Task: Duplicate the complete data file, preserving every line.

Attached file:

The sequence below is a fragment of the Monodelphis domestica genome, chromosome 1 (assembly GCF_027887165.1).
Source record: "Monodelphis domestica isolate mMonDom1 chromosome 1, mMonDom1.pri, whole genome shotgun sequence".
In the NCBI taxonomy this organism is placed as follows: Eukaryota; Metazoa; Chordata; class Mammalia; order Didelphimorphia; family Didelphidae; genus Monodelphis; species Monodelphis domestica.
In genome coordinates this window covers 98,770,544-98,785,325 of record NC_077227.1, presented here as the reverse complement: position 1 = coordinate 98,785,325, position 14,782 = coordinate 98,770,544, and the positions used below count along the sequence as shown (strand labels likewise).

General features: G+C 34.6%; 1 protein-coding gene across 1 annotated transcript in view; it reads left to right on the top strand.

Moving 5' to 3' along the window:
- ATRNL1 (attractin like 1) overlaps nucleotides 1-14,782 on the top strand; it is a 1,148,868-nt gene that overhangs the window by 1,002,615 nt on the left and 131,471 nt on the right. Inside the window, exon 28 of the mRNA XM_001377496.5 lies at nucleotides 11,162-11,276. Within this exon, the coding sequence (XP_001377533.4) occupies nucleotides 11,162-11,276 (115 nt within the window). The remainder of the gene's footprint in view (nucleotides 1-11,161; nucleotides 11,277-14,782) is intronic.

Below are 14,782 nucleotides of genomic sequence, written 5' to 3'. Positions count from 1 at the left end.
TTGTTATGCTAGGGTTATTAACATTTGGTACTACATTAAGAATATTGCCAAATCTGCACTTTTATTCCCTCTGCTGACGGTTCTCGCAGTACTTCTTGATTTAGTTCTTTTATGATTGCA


The sequence below is a fragment of the Monodelphis domestica genome, chromosome 1 (assembly GCF_027887165.1).
Source record: "Monodelphis domestica isolate mMonDom1 chromosome 1, mMonDom1.pri, whole genome shotgun sequence".
In the NCBI taxonomy this organism is placed as follows: Eukaryota; Metazoa; Chordata; class Mammalia; order Didelphimorphia; family Didelphidae; genus Monodelphis; species Monodelphis domestica.
In genome coordinates this window covers 98,770,544-98,785,325 of record NC_077227.1, presented here as the reverse complement: position 1 = coordinate 98,785,325, position 14,782 = coordinate 98,770,544, and the positions used below count along the sequence as shown (strand labels likewise).

General features: G+C 34.6%; 1 protein-coding gene across 1 annotated transcript in view; it reads left to right on the top strand.

Moving 5' to 3' along the window:
- ATRNL1 (attractin like 1) overlaps nucleotides 1-14,782 on the top strand; it is a 1,148,868-nt gene that overhangs the window by 1,002,615 nt on the left and 131,471 nt on the right. Inside the window, exon 28 of the mRNA XM_001377496.5 lies at nucleotides 11,162-11,276. Within this exon, the coding sequence (XP_001377533.4) occupies nucleotides 11,162-11,276 (115 nt within the window). The remainder of the gene's footprint in view (nucleotides 1-11,161; nucleotides 11,277-14,782) is intronic.

Below are 14,782 nucleotides of genomic sequence, written 5' to 3'. Positions count from 1 at the left end.
TTGTTATGCTAGGGTTATTAACATTTGGTACTACATTAAGAATATTGCCAAATCTGCACTTTTATTCCCTCTGCTGACGGTTCTCGCAGTACTTCTTGATTTAGTTCTTTTATGATTGCA